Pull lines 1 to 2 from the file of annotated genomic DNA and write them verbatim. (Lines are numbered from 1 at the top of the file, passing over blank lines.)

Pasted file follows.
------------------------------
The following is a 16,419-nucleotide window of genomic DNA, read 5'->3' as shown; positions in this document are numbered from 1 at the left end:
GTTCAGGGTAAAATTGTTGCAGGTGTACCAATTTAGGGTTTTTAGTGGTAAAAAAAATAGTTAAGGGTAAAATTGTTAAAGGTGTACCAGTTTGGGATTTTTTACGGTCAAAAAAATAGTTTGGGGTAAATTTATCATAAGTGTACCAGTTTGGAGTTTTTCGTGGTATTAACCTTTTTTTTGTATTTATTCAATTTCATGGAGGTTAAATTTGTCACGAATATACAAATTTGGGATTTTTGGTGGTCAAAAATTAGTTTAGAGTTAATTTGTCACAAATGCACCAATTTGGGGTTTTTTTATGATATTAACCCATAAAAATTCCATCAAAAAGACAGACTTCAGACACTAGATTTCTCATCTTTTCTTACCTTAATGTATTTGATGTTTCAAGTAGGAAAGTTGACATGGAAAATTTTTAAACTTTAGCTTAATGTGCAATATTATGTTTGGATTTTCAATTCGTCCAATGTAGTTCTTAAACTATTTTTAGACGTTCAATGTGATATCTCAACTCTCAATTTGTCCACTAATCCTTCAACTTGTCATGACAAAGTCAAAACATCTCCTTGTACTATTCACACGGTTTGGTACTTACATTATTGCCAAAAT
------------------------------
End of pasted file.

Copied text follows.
The following is a 16,419-nucleotide window of genomic DNA, read 5'->3' as shown; positions in this document are numbered from 1 at the left end:
GTTCAGGGTAAAATTGTTGCAGGTGTACCAATTTAGGGTTTTTAGTGGTAAAAAAAATAGTTAAGGGTAAAATTGTTAAAGGTGTACCAGTTTGGGATTTTTTACGGTCAAAAAAATAGTTTGGGGTAAATTTATCATAAGTGTACCAGTTTGGAGTTTTTCGTGGTATTAACCTTTTTTTTGTATTTATTCAATTTCATGGAGGTTAAATTTGTCACGAATATACAAATTTGGGATTTTTGGTGGTCAAAAATTAGTTTAGAGTTAATTTGTCACAAATGCACCAATTTGGGGTTTTTTTATGATATTAACCCATAAAAATTCCATCAAAAAGACAGACTTCAGACACTAGATTTCTCATCTTTTCTTACCTTAATGTATTTGATGTTTCAAGTAGGAAAGTTGACATGGAAAATTTTTAAACTTTAGCTTAATGTGCAATATTATGTTTGGATTTTCAATTCGTCCAATGTAGTTCTTAAACTATTTTTAGACGTTCAATGTGATATCTCAACTCTCAATTTGTCCACTAATCCTTCAACTTGTCATGACAAAGTCAAAACATCTCCTTGTACTATTCACACGGTTTGGTACTTACATTATTGCCAAAAT